More and more, you see machines doing what people used to do. And now, with the nursing shortage, a lot of home health agencies are finding it easier to bring in "electronic nurses" to fill the gap. Mary Bowers suffers from heart failure and keeping her alive, and out of the hospital, means staying on top of lots of warning signs and symptoms something a nurse would monitor. But this so-called electronic nurse can sit on your nightstand and allow home health agecies to keep a closer tab on patients even when they are alone at home.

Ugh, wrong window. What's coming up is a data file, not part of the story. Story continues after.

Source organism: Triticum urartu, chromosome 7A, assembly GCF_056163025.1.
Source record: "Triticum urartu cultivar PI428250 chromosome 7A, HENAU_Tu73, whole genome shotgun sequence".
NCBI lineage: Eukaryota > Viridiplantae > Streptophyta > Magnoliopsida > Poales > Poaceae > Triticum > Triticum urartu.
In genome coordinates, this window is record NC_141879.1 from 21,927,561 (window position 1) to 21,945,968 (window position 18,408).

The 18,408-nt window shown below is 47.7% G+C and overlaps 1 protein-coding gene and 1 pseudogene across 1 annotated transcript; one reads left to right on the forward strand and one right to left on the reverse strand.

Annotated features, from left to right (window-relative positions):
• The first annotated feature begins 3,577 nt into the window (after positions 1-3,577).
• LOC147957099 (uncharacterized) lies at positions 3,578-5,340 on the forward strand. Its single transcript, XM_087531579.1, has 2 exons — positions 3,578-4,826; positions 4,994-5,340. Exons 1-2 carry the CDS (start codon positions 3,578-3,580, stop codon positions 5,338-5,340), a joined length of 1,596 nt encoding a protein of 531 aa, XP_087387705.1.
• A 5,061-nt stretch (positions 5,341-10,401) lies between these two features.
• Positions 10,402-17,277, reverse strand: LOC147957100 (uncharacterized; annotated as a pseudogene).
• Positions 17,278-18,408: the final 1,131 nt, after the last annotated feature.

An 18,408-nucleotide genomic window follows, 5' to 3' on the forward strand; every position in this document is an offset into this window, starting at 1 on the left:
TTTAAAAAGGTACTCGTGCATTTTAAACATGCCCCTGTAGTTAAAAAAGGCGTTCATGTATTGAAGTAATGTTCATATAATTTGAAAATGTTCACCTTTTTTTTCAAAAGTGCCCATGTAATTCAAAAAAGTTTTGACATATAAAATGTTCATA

"If we were seeing the patients one or two times a week, we are now seeing them one or two times a week plus we have daily contact with them through this telemonitoring," said Pam Joacham a telemonitor nurse. It means people like Mary can get an electronic checkup each morning, with her information transmitted through the phone line and reviewed by a nurse back at the office. If there are any red flags, the live nurse calls the patient and, if needed, consults the doctor.
The electronic nurse is becoming widely available. Ask your doctor about it if you are considering health care at home for someone in your family.